2.
Steven Jackson STL
149
1
17
0
61
63
-2
Jackson had 17 carries on first down, and nine of them were successes, including three first downs and a 25-yard touchdown run that gave the Rams a lead they would not relinquish. He also converted a pair of third-and-1 attempts.
3.
Chris Johnson TEN
228
2
11
0
60
67
-8
Note that Johnson, who contributed two huge touchdown runs, had more rushing DYAR than Jackson; he picked up -8 DYAR in the passing game, thanks mostly to a failed third-and-1 conversion on the Jaguars 26 in a close game.
4.
Jonathan Stewart CAR
87
2
0
0
60
60
0
Stewart's two attempts on third down resulted in a touchdown and a first down, and while his raw numbers might pale in comparison to those of Maurice Jones-Drew (who finished seventh), he was up against a Cardinals defense that was leading the league in rush defense DVOA by a fair margin. Teammate DeAngelo Williams was sixth.
MNF.
Michael Turner ATL
151
1
0
0
48
48
0
5.
Frank Gore SF
91
1
43
0
43
14
29
It's rare that a running back makes it on this list without rushing for a single first down, but Gore contributed a 64-yard touchdown in the running game, and was 5-of-6 as a receiver with two more first downs against a very good pass defense.


Least valuable running back
Rk
Player
Team
Rush
Yds
Rush
TD
Rec
Yds
Rec
TD
Total
DYAR
Rush
DYAR
Rec
DYAR
1.
Ronnie Brown MIA
27
0
2
0
-19
-11
-7
The league leader in rushing DYAR heading into this week, Brown seemed poised for a big game against a Kris Jenkins-less Jets' rush defense. Instead, Brown's 11 carries included six for one yard or less, he caught one pass for two yards as a receiver, and took a sack as a quarterback. It wasn't a pleasant day.


Five most valuable wide receivers and tight ends
Rk
Player
Team
Rec
Att
Yds
Avg
TD
Total
DYAR
1.
Miles Austin DAL
5
7
61
12.2
1
55
In his first three starts, Austin has ranked second, second, and first in weekly DYAR amongst receivers. Not a bad beginning to your career as the star receiver for America's Team. As we discussed in the Romo comment, Austin also gets DYAR credit for two "receptions", 31 yards, and two first downs on pass interference penalties. He ended up with six first downs and a touchdown on the day.
MNF.
Marques Colston NO
6
6
85
14.2
1
54
2.
DeSean Jackson PHI
3
4
78
26.0
1
36
If it wasn't for some great defense by Corey Webster, Jackson might've gone 4-for-4 with two touchdowns on the day. The only player in the league who approaches Jackson as a deep threat is Vincent Jackson, and if the Eagles had an offensive line that was better at pass blocking, it's scary to think about what else Jackson could have done this year.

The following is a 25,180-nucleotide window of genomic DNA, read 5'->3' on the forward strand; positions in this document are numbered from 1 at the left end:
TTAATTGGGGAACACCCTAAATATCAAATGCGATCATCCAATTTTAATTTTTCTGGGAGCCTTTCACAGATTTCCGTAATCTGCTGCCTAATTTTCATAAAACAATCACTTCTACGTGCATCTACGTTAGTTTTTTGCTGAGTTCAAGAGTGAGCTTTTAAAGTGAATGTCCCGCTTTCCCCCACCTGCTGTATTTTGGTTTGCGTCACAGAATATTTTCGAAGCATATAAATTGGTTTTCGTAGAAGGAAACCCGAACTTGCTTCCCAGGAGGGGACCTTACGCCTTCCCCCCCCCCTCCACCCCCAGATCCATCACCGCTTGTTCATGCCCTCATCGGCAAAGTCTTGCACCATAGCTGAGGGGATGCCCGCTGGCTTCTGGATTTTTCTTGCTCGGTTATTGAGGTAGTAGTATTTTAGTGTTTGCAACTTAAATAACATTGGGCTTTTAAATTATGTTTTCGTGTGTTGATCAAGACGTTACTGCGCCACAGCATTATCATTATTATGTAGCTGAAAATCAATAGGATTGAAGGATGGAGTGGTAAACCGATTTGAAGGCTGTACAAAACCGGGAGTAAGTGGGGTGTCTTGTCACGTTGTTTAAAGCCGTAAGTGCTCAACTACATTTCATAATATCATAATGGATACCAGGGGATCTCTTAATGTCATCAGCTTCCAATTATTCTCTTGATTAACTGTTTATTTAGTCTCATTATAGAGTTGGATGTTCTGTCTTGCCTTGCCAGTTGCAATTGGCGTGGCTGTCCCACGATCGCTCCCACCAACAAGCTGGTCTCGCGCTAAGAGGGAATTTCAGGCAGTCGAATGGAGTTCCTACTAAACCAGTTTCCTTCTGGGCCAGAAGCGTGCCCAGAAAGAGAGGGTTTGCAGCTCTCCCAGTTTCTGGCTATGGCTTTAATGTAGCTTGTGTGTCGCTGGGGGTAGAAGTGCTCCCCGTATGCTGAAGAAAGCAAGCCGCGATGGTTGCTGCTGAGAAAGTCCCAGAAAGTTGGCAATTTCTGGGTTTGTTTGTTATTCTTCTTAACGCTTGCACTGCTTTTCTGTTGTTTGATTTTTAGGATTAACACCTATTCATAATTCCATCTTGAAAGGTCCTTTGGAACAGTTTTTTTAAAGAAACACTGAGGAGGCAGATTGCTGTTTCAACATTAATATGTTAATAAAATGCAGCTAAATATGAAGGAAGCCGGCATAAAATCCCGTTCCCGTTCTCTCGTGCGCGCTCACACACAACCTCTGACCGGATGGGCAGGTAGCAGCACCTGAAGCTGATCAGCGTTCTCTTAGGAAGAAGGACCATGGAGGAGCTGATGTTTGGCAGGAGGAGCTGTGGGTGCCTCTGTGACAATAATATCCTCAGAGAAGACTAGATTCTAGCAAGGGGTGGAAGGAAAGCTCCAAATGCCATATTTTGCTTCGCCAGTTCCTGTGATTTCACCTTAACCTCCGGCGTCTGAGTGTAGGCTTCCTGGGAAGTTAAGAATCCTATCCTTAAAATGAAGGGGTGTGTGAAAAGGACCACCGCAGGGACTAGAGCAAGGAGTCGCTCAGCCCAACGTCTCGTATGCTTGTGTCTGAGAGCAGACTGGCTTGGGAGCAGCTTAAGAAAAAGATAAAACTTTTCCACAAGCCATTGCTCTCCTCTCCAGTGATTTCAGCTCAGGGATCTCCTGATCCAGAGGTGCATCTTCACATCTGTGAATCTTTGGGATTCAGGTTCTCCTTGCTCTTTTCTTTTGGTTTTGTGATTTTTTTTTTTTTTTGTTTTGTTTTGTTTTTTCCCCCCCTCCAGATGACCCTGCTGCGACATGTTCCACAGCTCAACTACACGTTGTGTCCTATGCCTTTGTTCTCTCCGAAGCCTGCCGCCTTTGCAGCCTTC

3.
Vincent Jackson SD
8
12
103
12.9
1
33
Speaking of, Jackson wasn't the downfield wizard he normally is against the Raiders. He was only thrown one pass further than 17 yards downfield, and it was a 49-yard incompletion. Instead, Jackson had five completions that traveled inbetween 10 and 17 yards in the air.
4.
Jeremy Maclin PHI
4
4
47
11.8
1
33
Since the Giants focused Webster, their top corner, on Jackson, that left opportunities for Maclin and...
5.
Brent Celek PHI
4
6
61
15.2
1
32
...the Eagles' bruising tight end, each of whom could have had much more significant days had the game situation dictated it. Maclin spent his time picking on overmatched corners Bruce Johnson and Terrell Thomas, while Celek worked in the middle against linebacker Antonio Pierce and the Giants' much-maligned safety combination of Michael Johnson and C.C. Brown. In fact, Celek caught a touchdown pass from McNabb that was called back on a questionable holding call, only to do catch a touchdown two plays later on the same route from five yards further out.


Least valuable wide receiver or tight end
Rk
Player
Team
Rec
Att
Yds
Avg
TD
Total
DYAR
1.
Eddie Royal DEN
2
8
10
5.0
0
-43
If you want to play the Wes Welker role -- and considering that Royal had six passes thrown to him within six yards of the line of scrimmage, he did -- you have to catch the ball. It's that simple. Three Broncos' drives ended with incomplete passes to Royal on third-and-medium.

(Reminder: Quick Reads appears on ESPN Insider on Monday, then gets republished on FO on Tuesdays, with added ratings for Monday Night Football.)

Posted by: Bill Barnwell on 03 Nov 2009

121 comments, Last at 05 Nov 2009, 6:49pm by Sifter

Comments

1
by Bobman :: Tue, 11/03/2009 - 1:18pm

No MJD? Didn't he have like 8 rushes for 175 yards and 2 TDs or something?

I know Michael Turner is fast, but he LOOKS like he's in slow motion whenever he runs. It's weird--he appears to stumble into the line, get tackled and HOLY COW he's gained six. That long 25+/- run after pinballing through about fifteen tackles near the end was amazing. No quit in that man.

15
by Aaron Schatz :: Tue, 11/03/2009 - 1:59pm

MJD had 56 rushing DYAR but -23 receiving DYAR: three incomplete passes and a reception for -4 yards.

24
by Bobman :: Tue, 11/03/2009 - 2:16pm